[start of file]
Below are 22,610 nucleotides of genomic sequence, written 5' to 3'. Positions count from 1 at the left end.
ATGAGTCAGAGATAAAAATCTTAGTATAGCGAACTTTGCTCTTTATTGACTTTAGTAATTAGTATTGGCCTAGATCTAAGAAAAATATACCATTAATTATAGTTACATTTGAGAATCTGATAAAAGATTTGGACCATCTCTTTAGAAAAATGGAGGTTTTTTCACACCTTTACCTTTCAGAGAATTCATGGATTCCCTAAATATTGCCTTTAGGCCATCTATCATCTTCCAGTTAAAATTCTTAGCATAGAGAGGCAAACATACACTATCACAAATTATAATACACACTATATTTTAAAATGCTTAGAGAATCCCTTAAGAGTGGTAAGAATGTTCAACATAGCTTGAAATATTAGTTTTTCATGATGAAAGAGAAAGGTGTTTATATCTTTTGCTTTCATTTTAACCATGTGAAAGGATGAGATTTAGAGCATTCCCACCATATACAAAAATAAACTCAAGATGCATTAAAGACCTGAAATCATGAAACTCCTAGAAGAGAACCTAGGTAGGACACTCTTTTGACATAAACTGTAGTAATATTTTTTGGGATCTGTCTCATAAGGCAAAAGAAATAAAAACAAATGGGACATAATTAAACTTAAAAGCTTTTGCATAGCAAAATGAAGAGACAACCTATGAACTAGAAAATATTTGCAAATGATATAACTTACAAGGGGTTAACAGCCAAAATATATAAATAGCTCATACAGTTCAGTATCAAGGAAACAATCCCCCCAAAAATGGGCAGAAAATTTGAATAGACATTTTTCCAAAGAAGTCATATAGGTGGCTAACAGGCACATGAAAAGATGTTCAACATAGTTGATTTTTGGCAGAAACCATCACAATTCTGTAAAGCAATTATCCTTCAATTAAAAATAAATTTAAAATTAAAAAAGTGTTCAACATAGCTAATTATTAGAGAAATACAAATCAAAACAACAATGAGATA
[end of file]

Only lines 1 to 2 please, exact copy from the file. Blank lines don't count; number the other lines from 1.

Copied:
Below are 22,610 nucleotides of genomic sequence, written 5' to 3'. Positions count from 1 at the left end.
ATGAGTCAGAGATAAAAATCTTAGTATAGCGAACTTTGCTCTTTATTGACTTTAGTAATTAGTATTGGCCTAGATCTAAGAAAAATATACCATTAATTATAGTTACATTTGAGAATCTGATAAAAGATTTGGACCATCTCTTTAGAAAAATGGAGGTTTTTTCACACCTTTACCTTTCAGAGAATTCATGGATTCCCTAAATATTGCCTTTAGGCCATCTATCATCTTCCAGTTAAAATTCTTAGCATAGAGAGGCAAACATACACTATCACAAATTATAATACACACTATATTTTAAAATGCTTAGAGAATCCCTTAAGAGTGGTAAGAATGTTCAACATAGCTTGAAATATTAGTTTTTCATGATGAAAGAGAAAGGTGTTTATATCTTTTGCTTTCATTTTAACCATGTGAAAGGATGAGATTTAGAGCATTCCCACCATATACAAAAATAAACTCAAGATGCATTAAAGACCTGAAATCATGAAACTCCTAGAAGAGAACCTAGGTAGGACACTCTTTTGACATAAACTGTAGTAATATTTTTTGGGATCTGTCTCATAAGGCAAAAGAAATAAAAACAAATGGGACATAATTAAACTTAAAAGCTTTTGCATAGCAAAATGAAGAGACAACCTATGAACTAGAAAATATTTGCAAATGATATAACTTACAAGGGGTTAACAGCCAAAATATATAAATAGCTCATACAGTTCAGTATCAAGGAAACAATCCCCCCAAAAATGGGCAGAAAATTTGAATAGACATTTTTCCAAAGAAGTCATATAGGTGGCTAACAGGCACATGAAAAGATGTTCAACATAGTTGATTTTTGGCAGAAACCATCACAATTCTGTAAAGCAATTATCCTTCAATTAAAAATAAATTTAAAATTAAAAAAGTGTTCAACATAGCTAATTATTAGAGAAATACAAATCAAAACAACAATGAGATA